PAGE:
There may be better answers but cork would absorb midrange. Acoustic tile is essentially fake painted cork but the paint hinders sound absorb. The "Midrange" bracket is very broadband depending on your definition. At it's widest it can be from 600hz to 2500 hz in my definition.
If you can give a frequency range, I'd bet you will obtain more focused answers for your problem. Carpet, especially fuzzy carpet deep-pile absorbs all sorts of waves above bass when hanging on a wall or attached to a ceiling. It also absorbs odors and is hard to clean on vertical walls and on ceilings.
You can get weird on it by using cork, for example, in pieces sticking out from the wall, or carpet in tight loops sticking out from the wall too. Foam absorbs midrange. Another way is to cut foam, for example, into squares or whatever a couple inches thick, wide, and long and attaching them all over the walls, adding more until the sound balance is right for you.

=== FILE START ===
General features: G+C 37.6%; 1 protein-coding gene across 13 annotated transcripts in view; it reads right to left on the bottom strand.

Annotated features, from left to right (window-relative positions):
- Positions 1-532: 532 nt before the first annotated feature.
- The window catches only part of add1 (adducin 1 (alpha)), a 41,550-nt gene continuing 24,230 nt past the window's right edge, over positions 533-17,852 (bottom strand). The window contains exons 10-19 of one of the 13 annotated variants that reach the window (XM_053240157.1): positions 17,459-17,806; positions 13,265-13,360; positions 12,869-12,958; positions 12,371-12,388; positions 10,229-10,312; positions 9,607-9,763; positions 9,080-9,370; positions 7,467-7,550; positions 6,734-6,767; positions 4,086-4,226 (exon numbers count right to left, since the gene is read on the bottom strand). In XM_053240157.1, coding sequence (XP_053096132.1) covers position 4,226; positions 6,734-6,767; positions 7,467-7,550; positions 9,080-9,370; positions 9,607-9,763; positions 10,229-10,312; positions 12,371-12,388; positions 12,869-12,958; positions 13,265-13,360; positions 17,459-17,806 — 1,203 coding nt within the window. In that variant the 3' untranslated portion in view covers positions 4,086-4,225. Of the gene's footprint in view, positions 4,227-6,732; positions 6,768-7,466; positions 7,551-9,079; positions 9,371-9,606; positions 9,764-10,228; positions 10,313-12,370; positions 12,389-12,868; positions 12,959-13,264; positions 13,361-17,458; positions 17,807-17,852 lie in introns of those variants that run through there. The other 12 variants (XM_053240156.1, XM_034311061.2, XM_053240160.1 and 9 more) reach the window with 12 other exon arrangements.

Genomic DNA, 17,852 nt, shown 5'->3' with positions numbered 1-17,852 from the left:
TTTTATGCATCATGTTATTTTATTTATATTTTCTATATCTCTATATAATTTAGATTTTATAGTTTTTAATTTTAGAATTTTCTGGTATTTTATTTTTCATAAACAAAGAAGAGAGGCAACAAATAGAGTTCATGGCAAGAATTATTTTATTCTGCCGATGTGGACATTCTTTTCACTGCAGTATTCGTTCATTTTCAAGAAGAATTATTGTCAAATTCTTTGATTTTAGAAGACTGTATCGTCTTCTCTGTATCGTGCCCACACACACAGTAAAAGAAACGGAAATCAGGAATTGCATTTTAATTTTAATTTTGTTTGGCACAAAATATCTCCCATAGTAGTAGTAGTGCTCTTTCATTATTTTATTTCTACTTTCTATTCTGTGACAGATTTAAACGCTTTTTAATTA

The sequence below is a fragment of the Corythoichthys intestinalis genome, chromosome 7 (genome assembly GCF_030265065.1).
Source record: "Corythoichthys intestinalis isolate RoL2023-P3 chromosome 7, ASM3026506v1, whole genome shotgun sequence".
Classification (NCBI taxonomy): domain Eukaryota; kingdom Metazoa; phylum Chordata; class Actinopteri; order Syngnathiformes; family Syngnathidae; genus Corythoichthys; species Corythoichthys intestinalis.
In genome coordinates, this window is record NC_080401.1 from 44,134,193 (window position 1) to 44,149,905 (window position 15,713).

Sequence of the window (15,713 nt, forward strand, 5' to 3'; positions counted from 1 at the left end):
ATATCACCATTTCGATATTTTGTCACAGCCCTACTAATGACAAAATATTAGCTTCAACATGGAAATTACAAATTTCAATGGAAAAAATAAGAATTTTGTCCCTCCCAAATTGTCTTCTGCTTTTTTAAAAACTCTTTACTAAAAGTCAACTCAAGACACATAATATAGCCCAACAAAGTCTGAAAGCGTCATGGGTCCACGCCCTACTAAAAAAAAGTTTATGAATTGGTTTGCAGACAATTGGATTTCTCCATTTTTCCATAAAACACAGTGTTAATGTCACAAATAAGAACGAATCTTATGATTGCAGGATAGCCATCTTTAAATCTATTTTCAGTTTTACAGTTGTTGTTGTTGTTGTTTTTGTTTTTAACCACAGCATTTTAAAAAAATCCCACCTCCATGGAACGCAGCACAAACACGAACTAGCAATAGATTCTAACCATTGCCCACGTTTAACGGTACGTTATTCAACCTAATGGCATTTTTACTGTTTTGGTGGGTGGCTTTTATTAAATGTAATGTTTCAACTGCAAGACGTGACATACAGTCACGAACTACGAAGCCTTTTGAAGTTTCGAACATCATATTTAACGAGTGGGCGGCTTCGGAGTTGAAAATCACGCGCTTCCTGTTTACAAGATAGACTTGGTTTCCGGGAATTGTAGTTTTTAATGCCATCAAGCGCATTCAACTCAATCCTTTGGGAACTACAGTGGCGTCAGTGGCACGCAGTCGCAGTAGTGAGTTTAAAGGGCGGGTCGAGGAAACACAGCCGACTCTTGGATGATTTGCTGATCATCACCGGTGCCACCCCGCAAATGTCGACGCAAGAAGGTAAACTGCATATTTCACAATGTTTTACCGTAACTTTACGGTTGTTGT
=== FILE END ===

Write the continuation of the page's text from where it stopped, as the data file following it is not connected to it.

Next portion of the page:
Old school Live End Dead End used the sound absorbant treatment on the dead end wall around and behind the engineer or mixer. Up Down Left Right and Behind. I saw a lot of shag carpeting on the walls, ceilings, and on the floor beginning at the mix desk.
With a cement wall, I'd first glue foam rubber style material at 1/2 to 1" or so then attach to it some some cork or carpet depending on the midrange frequencies needed to be dampened. The cement wall snap-back will be absorbed. Too much is a truly dead room. Just to stop cement wall snap, even a layer of spray foam could do it depending on the sound level.
I'm sure a lot of others have other ideas; these are off the cuff ideas based on observation of ye olde 70's studios. May not be the best.